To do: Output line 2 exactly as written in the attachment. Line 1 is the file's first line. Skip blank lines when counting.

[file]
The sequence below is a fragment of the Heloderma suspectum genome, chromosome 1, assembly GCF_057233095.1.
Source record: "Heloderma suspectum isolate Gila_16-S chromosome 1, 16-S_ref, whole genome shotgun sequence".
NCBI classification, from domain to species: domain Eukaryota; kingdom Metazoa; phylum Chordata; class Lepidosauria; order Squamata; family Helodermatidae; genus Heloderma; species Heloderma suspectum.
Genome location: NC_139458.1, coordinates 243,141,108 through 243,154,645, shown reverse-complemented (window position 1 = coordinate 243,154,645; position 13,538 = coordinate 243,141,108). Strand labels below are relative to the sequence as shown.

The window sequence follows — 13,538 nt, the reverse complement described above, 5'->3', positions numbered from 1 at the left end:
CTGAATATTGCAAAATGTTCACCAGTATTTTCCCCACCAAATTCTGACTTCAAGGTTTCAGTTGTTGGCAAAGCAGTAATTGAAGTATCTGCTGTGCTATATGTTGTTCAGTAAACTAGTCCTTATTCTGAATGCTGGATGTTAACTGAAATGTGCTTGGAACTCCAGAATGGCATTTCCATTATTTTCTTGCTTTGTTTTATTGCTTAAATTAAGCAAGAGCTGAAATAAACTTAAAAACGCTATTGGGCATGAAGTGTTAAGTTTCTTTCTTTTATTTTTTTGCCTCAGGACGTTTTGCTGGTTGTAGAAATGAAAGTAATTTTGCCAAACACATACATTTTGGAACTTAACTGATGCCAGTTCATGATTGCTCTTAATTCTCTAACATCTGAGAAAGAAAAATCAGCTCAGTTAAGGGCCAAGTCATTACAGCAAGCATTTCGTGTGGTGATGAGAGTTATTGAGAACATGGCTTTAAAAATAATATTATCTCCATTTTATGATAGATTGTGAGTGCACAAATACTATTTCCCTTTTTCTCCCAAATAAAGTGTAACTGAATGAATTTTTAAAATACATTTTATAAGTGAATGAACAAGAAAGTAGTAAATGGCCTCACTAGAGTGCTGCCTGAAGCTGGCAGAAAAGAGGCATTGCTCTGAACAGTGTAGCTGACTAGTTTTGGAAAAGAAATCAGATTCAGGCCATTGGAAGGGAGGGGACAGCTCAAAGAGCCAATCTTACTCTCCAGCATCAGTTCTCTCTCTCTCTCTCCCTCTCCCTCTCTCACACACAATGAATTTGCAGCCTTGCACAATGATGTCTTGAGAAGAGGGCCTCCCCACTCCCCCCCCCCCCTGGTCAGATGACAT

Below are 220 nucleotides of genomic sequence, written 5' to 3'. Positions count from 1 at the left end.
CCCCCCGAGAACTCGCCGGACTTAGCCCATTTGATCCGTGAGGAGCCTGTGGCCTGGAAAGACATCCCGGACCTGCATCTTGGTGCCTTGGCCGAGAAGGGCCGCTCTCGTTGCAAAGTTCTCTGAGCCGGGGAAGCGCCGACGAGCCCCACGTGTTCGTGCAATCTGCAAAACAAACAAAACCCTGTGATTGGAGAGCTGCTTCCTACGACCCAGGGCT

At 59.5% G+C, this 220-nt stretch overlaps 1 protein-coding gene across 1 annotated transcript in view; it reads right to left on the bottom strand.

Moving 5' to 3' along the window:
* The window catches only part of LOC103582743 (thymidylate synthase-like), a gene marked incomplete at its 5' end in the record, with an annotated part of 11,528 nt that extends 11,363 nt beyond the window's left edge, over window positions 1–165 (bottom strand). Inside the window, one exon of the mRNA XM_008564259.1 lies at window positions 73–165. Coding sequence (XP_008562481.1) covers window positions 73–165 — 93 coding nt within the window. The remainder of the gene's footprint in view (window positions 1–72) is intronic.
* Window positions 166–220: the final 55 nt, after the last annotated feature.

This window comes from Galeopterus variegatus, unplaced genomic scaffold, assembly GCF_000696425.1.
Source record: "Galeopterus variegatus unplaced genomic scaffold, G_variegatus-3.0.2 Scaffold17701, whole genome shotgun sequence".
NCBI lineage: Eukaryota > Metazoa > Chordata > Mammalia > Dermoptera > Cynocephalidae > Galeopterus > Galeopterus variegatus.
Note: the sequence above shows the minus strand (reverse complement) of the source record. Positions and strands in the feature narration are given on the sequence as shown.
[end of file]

Source record: "Heloderma suspectum isolate Gila_16-S chromosome 1, 16-S_ref, whole genome shotgun sequence".